Writer: Alaina Mabaso
Source: Lisa Miccolis, The Monkey & the Elephant

An urban farm sprouts in Chinatown thanks to Grow Where You Live

Meei Ling Ng, a Singapore-born, Philly-based artist, designer and urban farmer, has taken on a multifaceted project in Chinatown North. The initiative features a vertical urban farm, a job-skills program for people in recovery from addiction or homelessness, and a new fount of fresh food for the partnering Sunday Breakfast Rescue Mission.

The impetus for Ng's new project grew out of Grow Where You Live, her year-long Social Practice Lab residency at the Asian Arts Initiative. It was supposed to wrap up in June, but the current urban garden project has proven so successful that Ng's Asian Arts residency has been extended at least until the end of this year.

"Ideally I was looking for a vacant lot around the neighborhood," says Ng of a long search for an appropriate urban farm space and partner organization. Such a space -- open to the work of an artist and farmer -- was hard to find, partly because of recent gentrification in the area.

A tour of the Sunday Breakfast Rescue Mission late last year proved extremely propitious: Ng learned that the organization, which provides a range of vital services to the city’s homeless, was in the process of a parking lot space swap with their neighbors to the west, Roman Catholic High School.

The switch would leave a large space along Sunday Breakfast’s kitchen wall -- about 20 feet wide and 100 feet long -- empty of cars by law.

"This is amazing. This is exactly what we want," Ng recalls thinking on seeing the space; she envisioned a specially designed and built vertical urban farm. "We can use a whole big empty wall with asphalt under…this could be an awesome, awesome project."

The artist spent a month on a meticulous rendering of her idea, then pitched it to Sunday Breakfast. The project became reality through support and donations from Asian Arts, the Pennsylvania Horticultural Society, the Philadelphia Orchard Project, City Harvest and South Philly’s Urban Jungle, a landscape design firm.

Since then, the little farm has provided pounds of produce that go directly into meals served at Sunday Breakfast.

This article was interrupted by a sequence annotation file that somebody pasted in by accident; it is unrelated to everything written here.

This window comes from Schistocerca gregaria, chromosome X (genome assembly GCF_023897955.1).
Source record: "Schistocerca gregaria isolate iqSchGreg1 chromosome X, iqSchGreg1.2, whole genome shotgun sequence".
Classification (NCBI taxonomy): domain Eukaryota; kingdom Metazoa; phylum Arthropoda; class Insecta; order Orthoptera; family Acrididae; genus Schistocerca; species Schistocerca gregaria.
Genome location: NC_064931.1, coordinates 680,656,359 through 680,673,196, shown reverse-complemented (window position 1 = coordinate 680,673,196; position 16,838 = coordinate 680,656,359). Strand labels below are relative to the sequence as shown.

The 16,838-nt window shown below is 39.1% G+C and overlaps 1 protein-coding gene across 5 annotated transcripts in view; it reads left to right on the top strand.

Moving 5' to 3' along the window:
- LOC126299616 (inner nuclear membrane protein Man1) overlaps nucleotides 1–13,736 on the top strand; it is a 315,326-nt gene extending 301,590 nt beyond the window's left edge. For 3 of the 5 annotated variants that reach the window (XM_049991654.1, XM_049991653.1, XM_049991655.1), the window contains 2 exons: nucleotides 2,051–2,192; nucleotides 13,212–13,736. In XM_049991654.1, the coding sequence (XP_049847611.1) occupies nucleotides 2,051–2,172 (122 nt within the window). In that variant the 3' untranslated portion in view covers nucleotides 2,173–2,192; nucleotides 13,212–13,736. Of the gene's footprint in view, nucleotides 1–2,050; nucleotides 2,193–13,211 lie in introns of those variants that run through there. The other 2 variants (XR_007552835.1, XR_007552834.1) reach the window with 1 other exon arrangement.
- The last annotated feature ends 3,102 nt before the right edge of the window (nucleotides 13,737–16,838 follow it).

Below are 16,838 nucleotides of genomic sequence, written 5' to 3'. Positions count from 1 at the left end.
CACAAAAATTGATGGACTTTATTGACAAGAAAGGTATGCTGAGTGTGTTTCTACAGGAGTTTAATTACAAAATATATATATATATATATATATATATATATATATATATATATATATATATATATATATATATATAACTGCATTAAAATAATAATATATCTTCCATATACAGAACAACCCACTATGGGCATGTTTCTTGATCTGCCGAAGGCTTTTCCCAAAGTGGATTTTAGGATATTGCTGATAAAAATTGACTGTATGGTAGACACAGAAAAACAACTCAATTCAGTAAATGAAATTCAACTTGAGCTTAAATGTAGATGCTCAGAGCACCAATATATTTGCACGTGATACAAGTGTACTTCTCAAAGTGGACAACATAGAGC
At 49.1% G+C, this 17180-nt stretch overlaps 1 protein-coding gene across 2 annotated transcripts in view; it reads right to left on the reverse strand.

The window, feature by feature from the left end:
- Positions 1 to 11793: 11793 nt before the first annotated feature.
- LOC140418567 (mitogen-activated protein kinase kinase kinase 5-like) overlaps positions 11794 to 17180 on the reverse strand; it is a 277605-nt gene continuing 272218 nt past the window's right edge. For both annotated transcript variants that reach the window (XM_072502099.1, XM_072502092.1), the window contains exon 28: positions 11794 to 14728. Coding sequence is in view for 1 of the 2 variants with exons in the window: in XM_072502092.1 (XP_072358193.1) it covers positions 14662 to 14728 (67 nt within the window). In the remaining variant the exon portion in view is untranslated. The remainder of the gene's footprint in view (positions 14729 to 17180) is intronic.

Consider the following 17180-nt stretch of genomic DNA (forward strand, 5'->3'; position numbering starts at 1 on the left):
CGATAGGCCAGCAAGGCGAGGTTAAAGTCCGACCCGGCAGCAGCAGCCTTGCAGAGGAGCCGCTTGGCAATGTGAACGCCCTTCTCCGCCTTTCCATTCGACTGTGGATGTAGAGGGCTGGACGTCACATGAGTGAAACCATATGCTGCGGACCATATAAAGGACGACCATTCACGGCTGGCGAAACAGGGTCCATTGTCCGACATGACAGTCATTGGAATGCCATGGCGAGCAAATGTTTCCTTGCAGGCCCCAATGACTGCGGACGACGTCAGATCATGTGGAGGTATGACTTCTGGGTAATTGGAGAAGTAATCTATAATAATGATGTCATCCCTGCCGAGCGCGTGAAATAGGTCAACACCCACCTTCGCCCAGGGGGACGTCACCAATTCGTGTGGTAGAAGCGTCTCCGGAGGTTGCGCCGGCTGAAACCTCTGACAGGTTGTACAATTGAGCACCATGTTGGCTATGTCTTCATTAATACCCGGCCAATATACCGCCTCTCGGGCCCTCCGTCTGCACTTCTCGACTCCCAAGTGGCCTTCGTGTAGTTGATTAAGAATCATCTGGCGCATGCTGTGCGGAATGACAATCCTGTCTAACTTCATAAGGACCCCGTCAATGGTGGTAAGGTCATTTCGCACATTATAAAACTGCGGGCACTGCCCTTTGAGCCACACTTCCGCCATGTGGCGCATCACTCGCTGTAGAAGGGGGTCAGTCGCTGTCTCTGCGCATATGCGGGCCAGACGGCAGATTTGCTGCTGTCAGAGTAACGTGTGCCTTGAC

The partnership also has a human component: The farm runs with help from workers at Overcomers, an intensive 16-month program for men in recovery from addiction and homelessness. They reap a wealth of skills -- not only the ability to grow their own healthy food in an urban setting, but practical job training in a rapidly growing industry. The formal part of the Overcomers project is finished, but a few participants have stayed on as official apprentices and volunteers.

"This is very exciting that we have a team now to work on the farm," says Ng, adding that she has high hopes the project will continue in future summers.

Writer: Alaina Mabaso
Source: Meei Ling Ng, Asian Arts Initiative

BFTP/SEP invests $2.8M in 14 early-stage tech firms

Ben Franklin Technology Partners of Southeastern Pennsylvania (BFTP/SEP) closed fiscal year 2015 with $2.8 million in investments in 14 early-stage companies in sectors ranging from information technology to digital health to advanced manufacturing.

American Aerospace in Montgomery County provides endurance, beyond-line-of-sight, unmanned aircraft system products and services to oil and gas, electric transmission and emergency management customers.

BioBots in Philadelphia builds 3D bioprinters and bioinks, producing 3D living tissues out of human cells.

Montgomery County's Core Solutions is a progressive leader in transforming the behavioral, medical and social services experience for behavioral health providers, consumers and state agencies.
 
Philadelphia’s DECNUT provides healthcare organizations with dynamic point-of-care solutions designed to improve clinical decision-making. 

Defend Your Head in Chester County has developed an innovative protective helmet cover that reduces head trauma for all contact sports.

Philadelphia's Gencore offers a revolutionary cloud application analytics solution that provides high-fidelity performance analytics and monitoring. 

Grand Round Table in Philadelphia provides innovative clinical decision support solutions integrated into electronic health records.

Montgomery County’s KickUp aims to end the intellectual, physical and geographic isolation that educators face by providing access to quality coaching, collaboration and mentorship opportunities.